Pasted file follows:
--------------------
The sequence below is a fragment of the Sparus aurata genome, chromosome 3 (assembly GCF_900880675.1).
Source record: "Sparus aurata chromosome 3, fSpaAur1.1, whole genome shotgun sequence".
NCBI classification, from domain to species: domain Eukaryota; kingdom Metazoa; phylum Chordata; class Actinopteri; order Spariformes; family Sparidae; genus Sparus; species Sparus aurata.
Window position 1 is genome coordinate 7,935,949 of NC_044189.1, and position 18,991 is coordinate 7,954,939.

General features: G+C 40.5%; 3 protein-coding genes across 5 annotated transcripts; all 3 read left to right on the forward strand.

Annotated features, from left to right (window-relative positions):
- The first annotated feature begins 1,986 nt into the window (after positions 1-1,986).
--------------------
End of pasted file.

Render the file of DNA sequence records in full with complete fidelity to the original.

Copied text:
The sequence below is a fragment of the Sparus aurata genome, chromosome 3 (assembly GCF_900880675.1).
Source record: "Sparus aurata chromosome 3, fSpaAur1.1, whole genome shotgun sequence".
NCBI classification, from domain to species: domain Eukaryota; kingdom Metazoa; phylum Chordata; class Actinopteri; order Spariformes; family Sparidae; genus Sparus; species Sparus aurata.
Window position 1 is genome coordinate 7,935,949 of NC_044189.1, and position 18,991 is coordinate 7,954,939.

General features: G+C 40.5%; 3 protein-coding genes across 5 annotated transcripts; all 3 read left to right on the forward strand.

Annotated features, from left to right (window-relative positions):
- The first annotated feature begins 1,986 nt into the window (after positions 1-1,986).